MUSICWEB INTERNATIONAL

EM Records (www.em-records.com) is the recording arm of the English Music Festival and, as such, fulfils the EMF’s aims of celebrating and preserving overlooked works by British composers throughout the centuries. EM Records resolves to bring this glorious music to a world-wide audience by committing to recorded format some of the treasures that the EMF unearths, giving listeners the chance to experience the fullest possible range of the Festival's work. In keeping with the unique spirit of the Festival, each disc released by EM Records contains at least one World Première recording.

Our story

In 2016, Rupert was approached by Christine Talbot-Cooper, Chairman of the Gloucester Music Society and a Vice-President and Administrator of the Piano Trio Society,  about the solo-violin music of Graham Whettam.  Christine has been an admirer and champion of Whettam's music for many years, encouraging, for instance, the Carducci Quartet to perform his first String Quartet, a work which they later recorded, alongside the String Quartet no.4, on their own label, Carducci Classics (CSQ5847).  Rupert himself attended, several years ago, a memorable performance by Yossi Zivoni at the Cheltenham Music Festival of Whettam's third solo-violin sonata; and this vivid experience meant that, with Christine's approach, his enthusiasm was immediately kindled.  Once the works' scores had been reissued by Edition Peters, Rupert had the opportunity to examine them in full and was struck by their detail and depth, as well as by the strongly idiomatic writing, a response that was heightened still further when he performed the first solo sonata at a recital for the Gloucester Music Society  in Gloucester Cathedral earlier this year.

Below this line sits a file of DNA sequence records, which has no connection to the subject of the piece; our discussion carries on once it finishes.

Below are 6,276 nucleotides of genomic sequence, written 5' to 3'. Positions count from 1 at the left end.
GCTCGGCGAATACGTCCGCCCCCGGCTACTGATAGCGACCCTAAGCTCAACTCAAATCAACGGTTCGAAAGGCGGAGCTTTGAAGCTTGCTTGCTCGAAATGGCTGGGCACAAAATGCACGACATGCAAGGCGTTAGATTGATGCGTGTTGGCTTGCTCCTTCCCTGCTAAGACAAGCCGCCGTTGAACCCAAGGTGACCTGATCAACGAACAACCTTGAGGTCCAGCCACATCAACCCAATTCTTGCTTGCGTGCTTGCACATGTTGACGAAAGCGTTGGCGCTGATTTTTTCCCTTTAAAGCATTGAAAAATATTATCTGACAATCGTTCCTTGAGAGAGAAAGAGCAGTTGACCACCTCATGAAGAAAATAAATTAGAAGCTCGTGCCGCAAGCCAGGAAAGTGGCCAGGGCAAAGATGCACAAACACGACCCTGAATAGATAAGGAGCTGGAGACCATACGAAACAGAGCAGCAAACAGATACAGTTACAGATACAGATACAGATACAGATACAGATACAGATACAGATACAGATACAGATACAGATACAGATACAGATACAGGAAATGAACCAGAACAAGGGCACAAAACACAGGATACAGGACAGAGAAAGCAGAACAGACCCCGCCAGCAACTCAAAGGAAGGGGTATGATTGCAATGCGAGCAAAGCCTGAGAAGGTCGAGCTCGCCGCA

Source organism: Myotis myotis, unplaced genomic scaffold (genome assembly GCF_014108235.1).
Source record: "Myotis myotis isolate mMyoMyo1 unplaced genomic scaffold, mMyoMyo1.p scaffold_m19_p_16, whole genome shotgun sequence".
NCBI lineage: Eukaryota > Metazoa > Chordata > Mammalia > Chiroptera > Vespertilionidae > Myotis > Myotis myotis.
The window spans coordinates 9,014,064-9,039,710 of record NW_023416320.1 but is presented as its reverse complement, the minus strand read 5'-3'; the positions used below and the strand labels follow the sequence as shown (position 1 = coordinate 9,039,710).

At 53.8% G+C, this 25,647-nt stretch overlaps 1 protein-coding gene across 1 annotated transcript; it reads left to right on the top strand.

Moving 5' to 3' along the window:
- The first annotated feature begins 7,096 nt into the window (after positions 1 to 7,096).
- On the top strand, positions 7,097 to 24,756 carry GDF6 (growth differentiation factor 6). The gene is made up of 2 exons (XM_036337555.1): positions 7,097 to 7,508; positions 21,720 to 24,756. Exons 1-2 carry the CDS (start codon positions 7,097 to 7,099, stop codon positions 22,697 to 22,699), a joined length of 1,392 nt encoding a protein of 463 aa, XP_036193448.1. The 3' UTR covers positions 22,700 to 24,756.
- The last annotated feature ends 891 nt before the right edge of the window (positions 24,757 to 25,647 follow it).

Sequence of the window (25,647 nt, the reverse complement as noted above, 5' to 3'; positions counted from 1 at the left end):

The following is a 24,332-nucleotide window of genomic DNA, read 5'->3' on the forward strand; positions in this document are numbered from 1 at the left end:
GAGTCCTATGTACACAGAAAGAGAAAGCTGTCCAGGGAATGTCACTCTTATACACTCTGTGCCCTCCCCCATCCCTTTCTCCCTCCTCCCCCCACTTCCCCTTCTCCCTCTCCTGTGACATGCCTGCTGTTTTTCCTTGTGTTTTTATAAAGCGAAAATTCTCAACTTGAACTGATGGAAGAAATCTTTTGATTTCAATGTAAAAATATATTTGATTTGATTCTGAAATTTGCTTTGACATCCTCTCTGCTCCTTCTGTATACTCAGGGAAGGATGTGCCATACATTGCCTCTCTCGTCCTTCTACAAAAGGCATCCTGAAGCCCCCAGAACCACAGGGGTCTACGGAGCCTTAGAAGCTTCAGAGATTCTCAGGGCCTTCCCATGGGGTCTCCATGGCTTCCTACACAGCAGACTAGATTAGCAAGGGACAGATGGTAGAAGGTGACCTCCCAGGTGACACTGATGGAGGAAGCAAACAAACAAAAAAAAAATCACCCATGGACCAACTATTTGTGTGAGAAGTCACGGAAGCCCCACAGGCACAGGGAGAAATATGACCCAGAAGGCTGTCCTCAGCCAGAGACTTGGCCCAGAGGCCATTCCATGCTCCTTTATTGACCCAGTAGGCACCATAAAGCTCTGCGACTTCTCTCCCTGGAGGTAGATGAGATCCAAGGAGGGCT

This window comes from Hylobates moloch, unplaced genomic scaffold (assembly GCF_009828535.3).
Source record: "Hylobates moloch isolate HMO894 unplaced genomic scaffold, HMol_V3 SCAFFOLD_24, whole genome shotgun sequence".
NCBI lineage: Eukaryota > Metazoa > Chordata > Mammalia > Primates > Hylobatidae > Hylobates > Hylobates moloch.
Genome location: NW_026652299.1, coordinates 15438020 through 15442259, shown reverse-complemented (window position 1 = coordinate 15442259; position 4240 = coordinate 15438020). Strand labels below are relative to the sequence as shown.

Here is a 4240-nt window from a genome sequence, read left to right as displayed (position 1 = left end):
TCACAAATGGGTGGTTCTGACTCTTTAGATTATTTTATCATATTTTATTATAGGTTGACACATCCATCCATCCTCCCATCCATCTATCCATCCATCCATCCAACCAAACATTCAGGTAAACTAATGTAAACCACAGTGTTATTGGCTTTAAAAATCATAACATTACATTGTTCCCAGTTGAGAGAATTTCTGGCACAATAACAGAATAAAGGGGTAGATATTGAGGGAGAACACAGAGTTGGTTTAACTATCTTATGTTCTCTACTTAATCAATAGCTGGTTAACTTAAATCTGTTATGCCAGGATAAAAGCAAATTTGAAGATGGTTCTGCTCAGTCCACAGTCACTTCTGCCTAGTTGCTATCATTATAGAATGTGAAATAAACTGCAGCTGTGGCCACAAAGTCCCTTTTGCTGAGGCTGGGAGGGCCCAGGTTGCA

We are convinced that these pieces, with their passion, sincerity and integrity, should be performed and heard more widely; and it is our hope that this planned recording will help to reawaken musicians' and audiences' interest in Graham Whettam's work, and lead to more opportunities for performances and recordings of his music generally.

Financial structure